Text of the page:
The text reads: «the data controller shall implement appropriate technical and organisational measures […] aimed at effectively implementing the data protection principles» from the planning (design) to the implementation of the device or app.

The obligation applies to the amount of personal data collected, the scope of the processing, the retention period and accessibility. These measures ensure, by “default”, that personal data are not made accessible to an indefinite number of natural people without the intervention of the data owner.

Simple and accessible information

Another important point of the GDPR is Article 12, which stipulates that processing information must be provided:

Furthermore, according to Article 13 of the GDPR, information on the processing of personal data must obligatorily contain:

Preservation and security

Personal data may not be kept longer than necessary, unless otherwise stipulated by law. Indeed, the European Commission’s “Privacy Code of Conduct on Mobile Health APPs” recommends that data controllers define the criteria for deletion of personal data and communicate them to users in a timely and appropriate manner. This should be communicated before the app is installed or the device is used and, in any case, before personal data are collected.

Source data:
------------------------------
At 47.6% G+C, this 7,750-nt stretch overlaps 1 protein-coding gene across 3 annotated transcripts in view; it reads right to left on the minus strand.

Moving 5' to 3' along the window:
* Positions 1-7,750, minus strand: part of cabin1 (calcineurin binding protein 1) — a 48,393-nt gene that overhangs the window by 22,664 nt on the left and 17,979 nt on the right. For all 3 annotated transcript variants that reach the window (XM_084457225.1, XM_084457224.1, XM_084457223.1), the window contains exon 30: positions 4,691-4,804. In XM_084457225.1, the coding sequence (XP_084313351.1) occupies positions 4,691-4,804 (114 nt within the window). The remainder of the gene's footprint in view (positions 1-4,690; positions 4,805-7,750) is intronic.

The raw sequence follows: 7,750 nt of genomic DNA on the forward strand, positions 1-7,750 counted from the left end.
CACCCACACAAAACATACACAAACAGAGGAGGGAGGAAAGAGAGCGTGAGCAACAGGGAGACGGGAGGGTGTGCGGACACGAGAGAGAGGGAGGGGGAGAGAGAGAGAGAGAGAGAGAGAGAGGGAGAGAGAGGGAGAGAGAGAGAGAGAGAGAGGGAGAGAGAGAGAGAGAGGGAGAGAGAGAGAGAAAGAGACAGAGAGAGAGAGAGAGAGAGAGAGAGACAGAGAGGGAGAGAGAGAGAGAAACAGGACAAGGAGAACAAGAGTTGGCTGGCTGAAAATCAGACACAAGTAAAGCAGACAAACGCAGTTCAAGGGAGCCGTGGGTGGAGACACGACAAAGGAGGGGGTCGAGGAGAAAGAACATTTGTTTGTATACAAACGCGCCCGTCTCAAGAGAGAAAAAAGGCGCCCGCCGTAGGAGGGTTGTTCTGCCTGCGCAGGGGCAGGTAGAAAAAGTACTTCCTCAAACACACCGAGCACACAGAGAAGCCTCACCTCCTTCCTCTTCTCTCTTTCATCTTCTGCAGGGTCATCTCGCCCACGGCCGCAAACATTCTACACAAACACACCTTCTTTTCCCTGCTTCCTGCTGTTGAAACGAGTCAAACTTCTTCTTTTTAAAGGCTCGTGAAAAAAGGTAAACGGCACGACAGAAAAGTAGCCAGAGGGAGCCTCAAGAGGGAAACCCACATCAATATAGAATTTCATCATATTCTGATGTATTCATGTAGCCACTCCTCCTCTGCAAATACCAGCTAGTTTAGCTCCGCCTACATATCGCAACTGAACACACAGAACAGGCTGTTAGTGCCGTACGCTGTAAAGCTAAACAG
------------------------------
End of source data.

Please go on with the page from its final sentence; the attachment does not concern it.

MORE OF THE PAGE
The fact that advertisements appear in the app must be communicated to the user in advance; however, if the advertisements are shown without requiring the processing of personal data, the data controller only has to provide the user and/or patient the possibility of removing the advertisements.

Differently, if the displayed advertisements require the processing of personal data, the consent of the data subject must be requested before installation through the “opt-in” clause specifically and separately.

Transferring data abroad

Users and/or patients must be informed about the transfer of their personal data abroad to countries outside the EU/EEA. In the event of transfer, data must be protected by appropriate measures (e.g. standard contractual clauses and Binding Corporate Rules).